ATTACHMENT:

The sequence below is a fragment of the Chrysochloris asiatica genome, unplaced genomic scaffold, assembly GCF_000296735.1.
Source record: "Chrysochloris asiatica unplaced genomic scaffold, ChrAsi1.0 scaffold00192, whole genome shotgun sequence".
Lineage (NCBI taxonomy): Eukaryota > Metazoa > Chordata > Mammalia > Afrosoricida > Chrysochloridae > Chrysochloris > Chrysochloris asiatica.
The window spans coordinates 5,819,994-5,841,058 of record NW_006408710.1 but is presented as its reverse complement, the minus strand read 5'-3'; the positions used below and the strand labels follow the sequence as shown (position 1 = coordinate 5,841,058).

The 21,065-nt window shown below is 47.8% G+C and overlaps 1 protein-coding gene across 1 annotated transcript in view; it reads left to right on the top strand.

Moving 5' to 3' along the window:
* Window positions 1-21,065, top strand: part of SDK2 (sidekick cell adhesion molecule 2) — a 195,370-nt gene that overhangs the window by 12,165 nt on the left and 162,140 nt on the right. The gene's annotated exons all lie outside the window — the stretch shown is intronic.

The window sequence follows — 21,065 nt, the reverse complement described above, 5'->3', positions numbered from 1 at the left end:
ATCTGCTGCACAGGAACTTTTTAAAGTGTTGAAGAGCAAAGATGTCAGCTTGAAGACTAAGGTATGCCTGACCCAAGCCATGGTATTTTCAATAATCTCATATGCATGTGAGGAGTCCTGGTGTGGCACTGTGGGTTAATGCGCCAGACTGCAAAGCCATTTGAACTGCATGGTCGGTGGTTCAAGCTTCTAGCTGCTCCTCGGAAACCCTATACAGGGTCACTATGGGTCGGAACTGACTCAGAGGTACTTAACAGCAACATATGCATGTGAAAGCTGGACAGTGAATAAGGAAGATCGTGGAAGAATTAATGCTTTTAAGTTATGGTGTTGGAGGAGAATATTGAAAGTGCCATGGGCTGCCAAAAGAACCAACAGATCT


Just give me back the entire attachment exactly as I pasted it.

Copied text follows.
The sequence below is a fragment of the Chrysochloris asiatica genome, unplaced genomic scaffold, assembly GCF_000296735.1.
Source record: "Chrysochloris asiatica unplaced genomic scaffold, ChrAsi1.0 scaffold00192, whole genome shotgun sequence".
Lineage (NCBI taxonomy): Eukaryota > Metazoa > Chordata > Mammalia > Afrosoricida > Chrysochloridae > Chrysochloris > Chrysochloris asiatica.
The window spans coordinates 5,819,994-5,841,058 of record NW_006408710.1 but is presented as its reverse complement, the minus strand read 5'-3'; the positions used below and the strand labels follow the sequence as shown (position 1 = coordinate 5,841,058).

The 21,065-nt window shown below is 47.8% G+C and overlaps 1 protein-coding gene across 1 annotated transcript in view; it reads left to right on the top strand.

Moving 5' to 3' along the window:
* Window positions 1-21,065, top strand: part of SDK2 (sidekick cell adhesion molecule 2) — a 195,370-nt gene that overhangs the window by 12,165 nt on the left and 162,140 nt on the right. The gene's annotated exons all lie outside the window — the stretch shown is intronic.

The window sequence follows — 21,065 nt, the reverse complement described above, 5'->3', positions numbered from 1 at the left end:
ATCTGCTGCACAGGAACTTTTTAAAGTGTTGAAGAGCAAAGATGTCAGCTTGAAGACTAAGGTATGCCTGACCCAAGCCATGGTATTTTCAATAATCTCATATGCATGTGAGGAGTCCTGGTGTGGCACTGTGGGTTAATGCGCCAGACTGCAAAGCCATTTGAACTGCATGGTCGGTGGTTCAAGCTTCTAGCTGCTCCTCGGAAACCCTATACAGGGTCACTATGGGTCGGAACTGACTCAGAGGTACTTAACAGCAACATATGCATGTGAAAGCTGGACAGTGAATAAGGAAGATCGTGGAAGAATTAATGCTTTTAAGTTATGGTGTTGGAGGAGAATATTGAAAGTGCCATGGGCTGCCAAAAGAACCAACAGATCT